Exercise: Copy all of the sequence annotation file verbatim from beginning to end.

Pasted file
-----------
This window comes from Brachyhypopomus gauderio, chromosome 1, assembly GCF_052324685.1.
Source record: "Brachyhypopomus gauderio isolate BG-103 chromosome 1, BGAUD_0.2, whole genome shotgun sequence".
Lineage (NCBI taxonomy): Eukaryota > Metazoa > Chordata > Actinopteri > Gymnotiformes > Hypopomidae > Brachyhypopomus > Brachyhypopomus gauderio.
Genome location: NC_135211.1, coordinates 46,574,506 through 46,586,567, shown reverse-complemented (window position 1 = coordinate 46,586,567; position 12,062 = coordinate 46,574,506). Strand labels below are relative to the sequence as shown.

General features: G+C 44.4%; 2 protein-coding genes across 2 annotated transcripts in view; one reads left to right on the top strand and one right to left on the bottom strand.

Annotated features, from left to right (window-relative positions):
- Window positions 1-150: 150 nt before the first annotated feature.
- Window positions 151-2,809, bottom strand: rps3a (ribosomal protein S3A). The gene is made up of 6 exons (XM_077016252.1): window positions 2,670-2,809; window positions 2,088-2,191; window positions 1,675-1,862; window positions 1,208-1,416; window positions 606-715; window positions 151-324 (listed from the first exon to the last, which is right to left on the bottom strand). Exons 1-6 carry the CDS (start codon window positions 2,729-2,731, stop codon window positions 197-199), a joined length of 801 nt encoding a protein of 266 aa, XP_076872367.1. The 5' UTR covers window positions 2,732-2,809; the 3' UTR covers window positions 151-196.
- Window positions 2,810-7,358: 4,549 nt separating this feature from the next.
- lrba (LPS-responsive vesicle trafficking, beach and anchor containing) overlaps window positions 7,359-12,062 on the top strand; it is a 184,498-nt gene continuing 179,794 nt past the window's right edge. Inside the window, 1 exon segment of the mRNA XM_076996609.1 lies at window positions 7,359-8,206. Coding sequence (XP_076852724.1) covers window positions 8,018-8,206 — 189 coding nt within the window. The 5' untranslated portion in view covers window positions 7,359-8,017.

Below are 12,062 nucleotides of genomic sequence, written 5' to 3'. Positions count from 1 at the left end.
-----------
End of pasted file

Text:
This window comes from Brachyhypopomus gauderio, chromosome 1, assembly GCF_052324685.1.
Source record: "Brachyhypopomus gauderio isolate BG-103 chromosome 1, BGAUD_0.2, whole genome shotgun sequence".
Lineage (NCBI taxonomy): Eukaryota > Metazoa > Chordata > Actinopteri > Gymnotiformes > Hypopomidae > Brachyhypopomus > Brachyhypopomus gauderio.
Genome location: NC_135211.1, coordinates 46,574,506 through 46,586,567, shown reverse-complemented (window position 1 = coordinate 46,586,567; position 12,062 = coordinate 46,574,506). Strand labels below are relative to the sequence as shown.

General features: G+C 44.4%; 2 protein-coding genes across 2 annotated transcripts in view; one reads left to right on the top strand and one right to left on the bottom strand.

Annotated features, from left to right (window-relative positions):
- Window positions 1-150: 150 nt before the first annotated feature.
- Window positions 151-2,809, bottom strand: rps3a (ribosomal protein S3A). The gene is made up of 6 exons (XM_077016252.1): window positions 2,670-2,809; window positions 2,088-2,191; window positions 1,675-1,862; window positions 1,208-1,416; window positions 606-715; window positions 151-324 (listed from the first exon to the last, which is right to left on the bottom strand). Exons 1-6 carry the CDS (start codon window positions 2,729-2,731, stop codon window positions 197-199), a joined length of 801 nt encoding a protein of 266 aa, XP_076872367.1. The 5' UTR covers window positions 2,732-2,809; the 3' UTR covers window positions 151-196.
- Window positions 2,810-7,358: 4,549 nt separating this feature from the next.
- lrba (LPS-responsive vesicle trafficking, beach and anchor containing) overlaps window positions 7,359-12,062 on the top strand; it is a 184,498-nt gene continuing 179,794 nt past the window's right edge. Inside the window, 1 exon segment of the mRNA XM_076996609.1 lies at window positions 7,359-8,206. Coding sequence (XP_076852724.1) covers window positions 8,018-8,206 — 189 coding nt within the window. The 5' untranslated portion in view covers window positions 7,359-8,017.

Below are 12,062 nucleotides of genomic sequence, written 5' to 3'. Positions count from 1 at the left end.